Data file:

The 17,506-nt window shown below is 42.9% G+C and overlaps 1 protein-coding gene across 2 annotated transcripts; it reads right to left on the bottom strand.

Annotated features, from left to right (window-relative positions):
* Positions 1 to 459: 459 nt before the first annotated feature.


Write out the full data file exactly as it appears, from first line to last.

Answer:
The 17,506-nt window shown below is 42.9% G+C and overlaps 1 protein-coding gene across 2 annotated transcripts; it reads right to left on the bottom strand.

Annotated features, from left to right (window-relative positions):
* Positions 1 to 459: 459 nt before the first annotated feature.